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WESTLEY WALLACE LAW remains one of Savannah's most multifarious figures.
Born in 1923, the Boy Scout, postal worker and army veteran earned the respect of generations for his leadership in the city’s relatively peaceful Civil Rights movement. He championed African American history and was instrumental in the creation of The King-Tisdell Cottage Museum, the Beach Institute, the Ralph Mark Gilbert Civil Rights Museum and the Negro Heritage Trail Tour.
W.W. Law was also a passionate preservationist, amassing vast amounts of photographs, papers, artwork and other artifacts that documented African-American life in Savannah from the mid-19th century through the first few years of the 21st.
Efforts to categorize his stockpiled legacy have been in effect since his death in 2002, and the first phase of a city-sponsored archival project is complete and ready for research. The W.W. Law Photograph Collection can now be viewed in its entirety online at any time, and those seeking primary source materials can access them by appointment at City Hall.
See a slideshow of representative photos here.
“The city accepted the responsibility to catalog, preserve and provide public access to what we see is an important community resource,” says Luciana Spracher, Director of the City of Savannah’s Research Library and Municipal Archives, of the decision to take over those tasks from the W.W. Law Foundation.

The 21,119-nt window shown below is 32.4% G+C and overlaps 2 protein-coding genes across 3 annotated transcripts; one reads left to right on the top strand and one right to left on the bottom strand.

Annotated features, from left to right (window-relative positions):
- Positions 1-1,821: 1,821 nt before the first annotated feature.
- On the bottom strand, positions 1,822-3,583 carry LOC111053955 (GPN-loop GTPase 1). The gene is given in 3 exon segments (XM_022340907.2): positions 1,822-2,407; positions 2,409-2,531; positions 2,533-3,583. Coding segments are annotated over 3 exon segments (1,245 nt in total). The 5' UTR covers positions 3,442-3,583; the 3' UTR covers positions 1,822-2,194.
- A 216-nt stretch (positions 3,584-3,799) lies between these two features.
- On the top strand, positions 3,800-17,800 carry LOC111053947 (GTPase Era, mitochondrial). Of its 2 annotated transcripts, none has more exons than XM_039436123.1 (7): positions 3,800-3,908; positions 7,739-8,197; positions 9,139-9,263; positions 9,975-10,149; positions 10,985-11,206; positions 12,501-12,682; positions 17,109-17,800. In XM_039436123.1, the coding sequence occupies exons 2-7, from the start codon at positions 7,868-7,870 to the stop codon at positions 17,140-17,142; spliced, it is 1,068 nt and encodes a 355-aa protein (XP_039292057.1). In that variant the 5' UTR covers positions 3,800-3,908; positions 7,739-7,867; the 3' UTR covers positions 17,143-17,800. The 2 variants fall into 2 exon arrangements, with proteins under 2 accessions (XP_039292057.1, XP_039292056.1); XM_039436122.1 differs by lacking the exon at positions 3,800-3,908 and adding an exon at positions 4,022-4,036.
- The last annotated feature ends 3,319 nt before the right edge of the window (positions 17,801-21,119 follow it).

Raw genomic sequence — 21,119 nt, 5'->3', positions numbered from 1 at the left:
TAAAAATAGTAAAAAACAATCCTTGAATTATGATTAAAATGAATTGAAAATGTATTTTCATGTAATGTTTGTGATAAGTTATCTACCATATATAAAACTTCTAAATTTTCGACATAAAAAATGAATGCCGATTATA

Spracher and project archivist Lacy Brooks cataloged and digitized over a thousand photographs for the project, including images from Law’s quarter-century turn as the president of the local chapter of the NAACP. Notable historic preservation projects, portraits of internationally-lauded African-American artists and snapshots of decades of community leaders also appear.
“This collection definitely represents the diversity of his talents,” Spracher observes.
While some of the images were taken by Law himself or his mother, Geneva W. Law, many of the photographers remain unknown. Spracher notes that many of the descriptions are also incomplete and encourages people to come forward with information to fill in the blanks.
When it comes to showcasing the breadth of Law’s historical endowment, the photographs are just the beginning: The second phase of the project will focus on Law’s art collection, which includes watercolors by Richard Low Evans and pieces by Chicago-based artist Margaret Burroughs. Beginning in January, the public can view a special selection at two exhibits hosted by City Hall and the Carnegie Library.
The third phase of the W.W. Law Collection is its most formidable: Itemizing Law’s papers and letters from his tenure with the NAACP. The cache has barely been touched, and Law’s prolific correspondence with national Civil Rights leaders in the 1960s may reveal some interesting surprises.
As his tremendous storehouse finally begins to be categorized and systematically archived, it elevates the collection’s significance even further.
“We can no longer say this is just African American history,” says Spracher.
“This is Savannah history.”